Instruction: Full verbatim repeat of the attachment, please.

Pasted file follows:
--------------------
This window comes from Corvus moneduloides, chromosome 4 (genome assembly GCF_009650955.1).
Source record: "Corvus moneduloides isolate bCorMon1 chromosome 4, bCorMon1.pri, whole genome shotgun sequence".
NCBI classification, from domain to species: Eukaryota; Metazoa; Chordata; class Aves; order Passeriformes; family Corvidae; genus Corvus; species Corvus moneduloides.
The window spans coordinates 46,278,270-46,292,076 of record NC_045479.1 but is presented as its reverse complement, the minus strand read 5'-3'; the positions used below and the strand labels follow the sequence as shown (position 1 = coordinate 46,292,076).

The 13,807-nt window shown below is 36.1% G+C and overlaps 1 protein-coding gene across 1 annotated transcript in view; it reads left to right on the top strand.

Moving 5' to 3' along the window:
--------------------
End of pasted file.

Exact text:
This window comes from Corvus moneduloides, chromosome 4 (genome assembly GCF_009650955.1).
Source record: "Corvus moneduloides isolate bCorMon1 chromosome 4, bCorMon1.pri, whole genome shotgun sequence".
NCBI classification, from domain to species: Eukaryota; Metazoa; Chordata; class Aves; order Passeriformes; family Corvidae; genus Corvus; species Corvus moneduloides.
The window spans coordinates 46,278,270-46,292,076 of record NC_045479.1 but is presented as its reverse complement, the minus strand read 5'-3'; the positions used below and the strand labels follow the sequence as shown (position 1 = coordinate 46,292,076).

The 13,807-nt window shown below is 36.1% G+C and overlaps 1 protein-coding gene across 1 annotated transcript in view; it reads left to right on the top strand.

Moving 5' to 3' along the window: